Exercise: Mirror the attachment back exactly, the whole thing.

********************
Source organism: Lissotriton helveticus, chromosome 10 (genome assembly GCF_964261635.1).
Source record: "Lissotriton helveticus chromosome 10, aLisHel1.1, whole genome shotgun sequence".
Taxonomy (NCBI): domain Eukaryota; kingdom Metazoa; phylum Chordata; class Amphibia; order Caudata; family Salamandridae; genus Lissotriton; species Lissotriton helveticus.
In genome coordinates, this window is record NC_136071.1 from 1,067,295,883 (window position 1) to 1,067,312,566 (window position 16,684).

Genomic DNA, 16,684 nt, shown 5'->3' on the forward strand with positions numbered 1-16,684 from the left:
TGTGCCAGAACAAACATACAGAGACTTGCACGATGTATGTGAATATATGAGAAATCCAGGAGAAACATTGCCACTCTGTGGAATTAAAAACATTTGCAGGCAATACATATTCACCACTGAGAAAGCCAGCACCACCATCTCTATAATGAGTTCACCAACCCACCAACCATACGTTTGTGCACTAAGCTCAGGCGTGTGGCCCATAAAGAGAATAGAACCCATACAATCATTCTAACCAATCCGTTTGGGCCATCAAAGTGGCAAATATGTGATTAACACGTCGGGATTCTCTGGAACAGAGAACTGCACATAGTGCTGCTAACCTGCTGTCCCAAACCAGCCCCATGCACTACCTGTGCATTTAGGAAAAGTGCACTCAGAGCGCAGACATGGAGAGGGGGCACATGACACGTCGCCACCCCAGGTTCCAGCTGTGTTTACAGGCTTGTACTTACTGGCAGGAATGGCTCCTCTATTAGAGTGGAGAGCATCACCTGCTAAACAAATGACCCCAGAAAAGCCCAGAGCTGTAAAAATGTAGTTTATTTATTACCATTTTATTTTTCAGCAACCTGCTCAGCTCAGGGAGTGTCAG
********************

Source organism: Lissotriton helveticus, chromosome 10 (genome assembly GCF_964261635.1).
Source record: "Lissotriton helveticus chromosome 10, aLisHel1.1, whole genome shotgun sequence".
Taxonomy (NCBI): domain Eukaryota; kingdom Metazoa; phylum Chordata; class Amphibia; order Caudata; family Salamandridae; genus Lissotriton; species Lissotriton helveticus.
In genome coordinates, this window is record NC_136071.1 from 1,067,295,883 (window position 1) to 1,067,312,566 (window position 16,684).

Genomic DNA, 16,684 nt, shown 5'->3' on the forward strand with positions numbered 1-16,684 from the left:
TGTGCCAGAACAAACATACAGAGACTTGCACGATGTATGTGAATATATGAGAAATCCAGGAGAAACATTGCCACTCTGTGGAATTAAAAACATTTGCAGGCAATACATATTCACCACTGAGAAAGCCAGCACCACCATCTCTATAATGAGTTCACCAACCCACCAACCATACGTTTGTGCACTAAGCTCAGGCGTGTGGCCCATAAAGAGAATAGAACCCATACAATCATTCTAACCAATCCGTTTGGGCCATCAAAGTGGCAAATATGTGATTAACACGTCGGGATTCTCTGGAACAGAGAACTGCACATAGTGCTGCTAACCTGCTGTCCCAAACCAGCCCCATGCACTACCTGTGCATTTAGGAAAAGTGCACTCAGAGCGCAGACATGGAGAGGGGGCACATGACACGTCGCCACCCCAGGTTCCAGCTGTGTTTACAGGCTTGTACTTACTGGCAGGAATGGCTCCTCTATTAGAGTGGAGAGCATCACCTGCTAAACAAATGACCCCAGAAAAGCCCAGAGCTGTAAAAATGTAGTTTATTTATTACCATTTTATTTTTCAGCAACCTGCTCAGCTCAGGGAGTGTCAG